New challenge in fight against sex selection
A new scourge confronts the Haryana authorities in their fight against pre-natal sex determination. Chromosome segregation or sperm sorting, which coupled with assisted reproductive technology such as in-vitro fertilisation (IVF) is used to get a male offspring, is that challenge.punjab Updated: Jan 28, 2015 10:23 IST
A new scourge confronts the Haryana authorities in their fight against pre-natal sex determination. Chromosome segregation or sperm sorting, which coupled with assisted reproductive technology such as in-vitro fertilisation (IVF) is used to get a male offspring, is that challenge.
The first cases of the use of this technology for gender selection came out in December 2014 at Panipat, where a leading hospital was proceeded against. “We came to know that many couples with daughters were regulars at its fertility clinic, which raised suspicion,” said Panipat chief medical officer Dr Inderjit Dhankar said, adding: “Since only infertile or childless couples go for IVF (where woman’s eggs are combined with man’s seed or sperms outside the uterus or womb), why were these couples, who had children already, were visiting the fertility clinic?”
The move to send decoy customers did not work, so began a painstaking exercise of interviewing many couples who had been to the clinic. “It was difficult track every couple, and then they were reluctant to speak,” said the CMO. The officials then concluded that the hospital offered them chromosome segregation with IVF to guarantee male children.
“Some couples with two daughters already would also visit the centre, attracted by its success rate of more than 80%,” said Dr Dhankar. The hospital’s ultrasound centre is now sealed and its owners asked to show cause under the Pre-conception and Pre-natal Diagnostic Techniques (Prohibition of Sex Selection) Act why their registration should not be cancelled or suspended.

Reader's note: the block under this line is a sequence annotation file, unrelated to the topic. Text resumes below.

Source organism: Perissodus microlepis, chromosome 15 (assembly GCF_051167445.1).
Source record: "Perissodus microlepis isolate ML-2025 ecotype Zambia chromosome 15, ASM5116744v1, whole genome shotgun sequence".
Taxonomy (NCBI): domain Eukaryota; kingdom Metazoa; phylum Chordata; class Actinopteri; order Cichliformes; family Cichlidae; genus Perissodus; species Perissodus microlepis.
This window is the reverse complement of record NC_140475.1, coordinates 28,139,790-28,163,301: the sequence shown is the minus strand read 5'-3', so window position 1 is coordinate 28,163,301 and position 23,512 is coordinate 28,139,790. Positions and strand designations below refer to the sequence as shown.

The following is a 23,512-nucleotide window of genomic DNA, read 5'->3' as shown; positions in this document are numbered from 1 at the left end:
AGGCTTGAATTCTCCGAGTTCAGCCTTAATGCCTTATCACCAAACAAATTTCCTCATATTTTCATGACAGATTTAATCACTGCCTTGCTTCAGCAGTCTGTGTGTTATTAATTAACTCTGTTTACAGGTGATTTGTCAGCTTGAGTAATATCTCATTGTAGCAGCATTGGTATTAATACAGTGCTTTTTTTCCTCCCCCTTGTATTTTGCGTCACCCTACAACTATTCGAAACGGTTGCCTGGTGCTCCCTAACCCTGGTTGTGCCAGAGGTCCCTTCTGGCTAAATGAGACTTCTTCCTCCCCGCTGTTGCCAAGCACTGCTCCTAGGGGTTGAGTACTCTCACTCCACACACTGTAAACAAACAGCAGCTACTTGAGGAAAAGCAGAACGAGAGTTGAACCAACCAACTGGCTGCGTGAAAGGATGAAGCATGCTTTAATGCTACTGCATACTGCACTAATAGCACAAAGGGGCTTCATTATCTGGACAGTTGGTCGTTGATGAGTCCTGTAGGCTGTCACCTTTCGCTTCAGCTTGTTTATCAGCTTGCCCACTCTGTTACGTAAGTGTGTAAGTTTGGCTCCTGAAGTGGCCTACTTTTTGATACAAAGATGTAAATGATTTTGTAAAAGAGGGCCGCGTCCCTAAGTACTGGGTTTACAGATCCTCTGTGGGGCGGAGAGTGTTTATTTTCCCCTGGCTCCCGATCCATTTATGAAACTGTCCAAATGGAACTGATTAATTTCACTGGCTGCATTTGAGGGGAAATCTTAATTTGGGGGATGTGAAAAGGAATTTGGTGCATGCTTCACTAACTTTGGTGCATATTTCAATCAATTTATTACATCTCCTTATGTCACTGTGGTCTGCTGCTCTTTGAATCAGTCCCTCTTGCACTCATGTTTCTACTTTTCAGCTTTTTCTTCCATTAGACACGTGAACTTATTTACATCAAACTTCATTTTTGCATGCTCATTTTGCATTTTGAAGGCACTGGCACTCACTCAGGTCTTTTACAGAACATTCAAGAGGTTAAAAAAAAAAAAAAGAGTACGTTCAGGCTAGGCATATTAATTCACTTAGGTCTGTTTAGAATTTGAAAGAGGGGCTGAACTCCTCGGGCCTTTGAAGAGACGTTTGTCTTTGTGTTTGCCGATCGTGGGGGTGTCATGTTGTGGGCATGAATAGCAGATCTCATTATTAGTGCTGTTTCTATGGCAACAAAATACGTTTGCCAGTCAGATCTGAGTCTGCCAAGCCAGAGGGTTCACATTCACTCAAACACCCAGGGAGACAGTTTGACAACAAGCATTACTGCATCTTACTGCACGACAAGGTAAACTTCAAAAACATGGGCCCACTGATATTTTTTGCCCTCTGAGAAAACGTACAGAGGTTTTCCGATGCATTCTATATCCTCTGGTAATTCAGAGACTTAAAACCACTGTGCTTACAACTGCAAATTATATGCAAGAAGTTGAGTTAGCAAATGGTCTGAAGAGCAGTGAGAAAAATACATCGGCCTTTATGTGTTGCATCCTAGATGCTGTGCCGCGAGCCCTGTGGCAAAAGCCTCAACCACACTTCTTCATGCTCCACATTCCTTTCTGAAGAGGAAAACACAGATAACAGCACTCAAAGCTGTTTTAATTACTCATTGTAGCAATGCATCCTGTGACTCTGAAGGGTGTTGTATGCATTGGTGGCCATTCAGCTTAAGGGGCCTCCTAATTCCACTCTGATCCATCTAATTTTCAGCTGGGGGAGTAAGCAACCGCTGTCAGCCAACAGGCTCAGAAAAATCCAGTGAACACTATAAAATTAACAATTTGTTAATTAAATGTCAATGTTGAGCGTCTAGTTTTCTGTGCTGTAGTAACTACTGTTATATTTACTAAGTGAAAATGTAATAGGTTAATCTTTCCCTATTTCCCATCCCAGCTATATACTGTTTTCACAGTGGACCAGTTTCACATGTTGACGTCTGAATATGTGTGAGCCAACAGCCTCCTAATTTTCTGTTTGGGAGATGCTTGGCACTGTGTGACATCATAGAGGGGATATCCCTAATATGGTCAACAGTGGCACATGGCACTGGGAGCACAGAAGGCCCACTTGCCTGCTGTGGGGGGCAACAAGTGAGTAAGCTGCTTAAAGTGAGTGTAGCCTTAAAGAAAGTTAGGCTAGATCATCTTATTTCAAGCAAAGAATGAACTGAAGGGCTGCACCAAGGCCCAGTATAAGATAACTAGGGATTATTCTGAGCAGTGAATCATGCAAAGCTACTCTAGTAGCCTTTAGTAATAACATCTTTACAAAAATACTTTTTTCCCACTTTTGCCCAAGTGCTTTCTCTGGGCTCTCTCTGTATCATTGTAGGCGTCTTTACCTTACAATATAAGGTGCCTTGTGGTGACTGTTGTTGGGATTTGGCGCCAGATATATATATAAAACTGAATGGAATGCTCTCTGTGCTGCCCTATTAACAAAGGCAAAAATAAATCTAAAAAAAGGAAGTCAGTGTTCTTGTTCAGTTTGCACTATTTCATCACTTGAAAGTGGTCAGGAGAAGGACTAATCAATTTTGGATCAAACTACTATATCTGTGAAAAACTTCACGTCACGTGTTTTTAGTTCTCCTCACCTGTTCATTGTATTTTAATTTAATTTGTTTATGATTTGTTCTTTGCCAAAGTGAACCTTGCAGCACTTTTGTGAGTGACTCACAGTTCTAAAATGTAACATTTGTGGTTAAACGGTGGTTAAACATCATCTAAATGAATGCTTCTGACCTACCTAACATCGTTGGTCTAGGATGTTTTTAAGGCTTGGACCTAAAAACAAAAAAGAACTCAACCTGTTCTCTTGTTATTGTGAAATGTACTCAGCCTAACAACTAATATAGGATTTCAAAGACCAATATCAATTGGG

The matter is before the appropriate authority. The hospital had applied for registration of an IVF centre but did not have permission for running the facility. “We kept asking the hospital for the IVF-clinic records but it didn’t respond. The health department also tried to catch an IVF clinic in the national capital region (NCR) suspected of similar act but could not succeed,” said Dr Dhankar.
Chromosome is a structure inside the cell;s nucleus containing long, tightly coiled strands of DNA wrapped around proteins. The gender of an offspring is determined by the chromosome characteristics. The male sperm actually is responsible for whether the child will be a boy or a girl. The egg in a woman’s ovary have only X chromosomes, while the male sperm contains both X and Y chromosomes. If the sperm carrying an X chromosome fertilizes the egg, a girl child will be conceived; and if the sperm carrying Y chromosome fertilises the egg, a boy will be conceived.
Ericsson method: Used for pre-conception sex selection, involves separation of sperms bearing X and Y-chromosomes through a filtration process. The ovum (egg cell) is then fertilised with a high concentration of the sperm bearing the desired chromosome. Technique is based on the view that Y-bearing sperm (conceiving a boy) is lighter and swims faster as compared with the X-bearing sperm (conceiving a girl). The Ericsson method separates the lighter, fast-moving, boy-producing sperm from the heavier, slower, girl-producing sperm.
How it is done: The man’s semen is put in a test tube on top of a sticky protein liquid, albumin. The tube is then placed in a centrifuge and spun for separating the heavier X sperm from the lighter Y. The X sperm generally end up at the bottom of the tube, while the Y settles at the top. The woman is then inseminated either with the male-producing sperm using intra-uterine insemination or her eggs are fertilised in a laboratory and the resulting embryo placed into her uterus using the in vitro fertilisation (IVF) technique.
Pre-implantation genetic diagnosis (PGD): One of the latest and costlier technologies with potential for misuse for sex selection, involves the removal of a few early divided cells from a test-tube embryo that are then subjected to chromosomal analysis to identify the embryo’s sex. Because of prohibitive cost, it is unavailable in all IVF centres.
How it is done: It can virtually guarantee the gender of one’s choice, as the embryos are tested for it before being implanted in the womb. After fertilisation of the eggs by a sperm in the laboratory, genetic testing is done on the resulting embryos to determine the sex of the unborn child, and the doctor is in a position to implant only embryos of the “desired” sex.
All sex-determination technologies, including chromosome segregation, come under the ambit of Section 3 of the Pre-Conception and Pre-Natal Diagnostic Techniques Act, which says that no person, including an infertility specialist, shall conduct or cause to be conducted, or aid in conducting sex selection on a woman or man or both or any tissue, embryo, conceptus, fluid or gametes derived from either or both.
Source: Union Ministry ofHealth and Family Welfare, Center for Enquiry in Healthand Allied Themes, andgenderselectionauthority.com